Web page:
The sounds of the protest reverberated through the streets. Police on horseback formed walls, blocking the side streets, helicopters hovered overhead. The crowd pulsed and moved like blood in the veins. We held placards and shouted in time. People banged on drums and pots and pans and clapped their hands. Sirens wailed on either side.
Steel gates were pulled down or across the glass of storefronts. The media had terrified the small business owners and that terrified the public and then screamed about how we need to be stopped.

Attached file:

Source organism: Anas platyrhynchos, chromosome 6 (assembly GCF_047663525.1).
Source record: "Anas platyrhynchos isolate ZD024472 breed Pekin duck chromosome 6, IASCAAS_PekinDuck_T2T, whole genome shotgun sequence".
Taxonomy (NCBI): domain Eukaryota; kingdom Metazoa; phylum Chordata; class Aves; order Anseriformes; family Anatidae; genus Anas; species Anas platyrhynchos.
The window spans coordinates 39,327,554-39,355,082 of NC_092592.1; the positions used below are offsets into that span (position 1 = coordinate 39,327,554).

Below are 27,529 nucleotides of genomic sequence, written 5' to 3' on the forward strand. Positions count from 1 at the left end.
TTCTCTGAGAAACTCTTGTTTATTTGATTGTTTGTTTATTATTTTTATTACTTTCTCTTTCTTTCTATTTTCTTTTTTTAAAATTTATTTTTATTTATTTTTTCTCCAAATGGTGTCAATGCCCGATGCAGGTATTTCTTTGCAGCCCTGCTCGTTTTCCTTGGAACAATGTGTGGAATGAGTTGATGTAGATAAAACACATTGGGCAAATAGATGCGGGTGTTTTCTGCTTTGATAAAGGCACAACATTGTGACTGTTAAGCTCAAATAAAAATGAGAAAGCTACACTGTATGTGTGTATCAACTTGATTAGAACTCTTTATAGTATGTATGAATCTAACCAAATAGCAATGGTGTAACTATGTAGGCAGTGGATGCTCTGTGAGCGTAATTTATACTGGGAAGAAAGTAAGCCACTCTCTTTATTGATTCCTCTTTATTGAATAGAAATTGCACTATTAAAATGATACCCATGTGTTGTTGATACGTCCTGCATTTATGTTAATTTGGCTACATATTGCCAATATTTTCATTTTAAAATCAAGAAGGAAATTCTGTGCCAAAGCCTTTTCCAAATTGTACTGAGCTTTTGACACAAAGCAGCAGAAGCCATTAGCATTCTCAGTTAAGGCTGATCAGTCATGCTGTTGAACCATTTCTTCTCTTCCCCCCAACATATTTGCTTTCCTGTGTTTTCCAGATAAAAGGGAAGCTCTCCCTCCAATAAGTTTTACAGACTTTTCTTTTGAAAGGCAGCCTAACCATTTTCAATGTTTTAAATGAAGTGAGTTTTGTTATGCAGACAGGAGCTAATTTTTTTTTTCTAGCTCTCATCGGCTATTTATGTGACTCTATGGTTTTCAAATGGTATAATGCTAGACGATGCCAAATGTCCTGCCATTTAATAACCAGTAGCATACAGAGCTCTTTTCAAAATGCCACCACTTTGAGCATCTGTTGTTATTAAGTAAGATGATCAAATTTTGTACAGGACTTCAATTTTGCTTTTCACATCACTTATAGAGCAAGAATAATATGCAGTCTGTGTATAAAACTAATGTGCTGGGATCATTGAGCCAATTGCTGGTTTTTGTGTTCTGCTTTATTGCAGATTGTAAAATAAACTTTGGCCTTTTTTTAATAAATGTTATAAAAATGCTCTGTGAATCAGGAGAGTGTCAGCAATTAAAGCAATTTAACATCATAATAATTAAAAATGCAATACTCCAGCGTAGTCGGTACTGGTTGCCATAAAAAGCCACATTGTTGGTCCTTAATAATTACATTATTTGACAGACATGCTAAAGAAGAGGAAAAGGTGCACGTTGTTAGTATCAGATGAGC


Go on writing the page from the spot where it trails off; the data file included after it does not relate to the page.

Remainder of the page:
The fact they missed the point wasn't important. The fact they were afraid was. They were the old guard and they knew change was coming. They held on to the present like it was their mother's skirt.
We walked down the main drag, shoulder to shoulder and arm in arm, righteous and angry, trying to drag change along behind us.
But that stopped being important too.
For a dazzling second you turned around in the crowd and I dove into your green eyes and swam for years. You smiled and stopped, waiting for me and the crowd to catch up.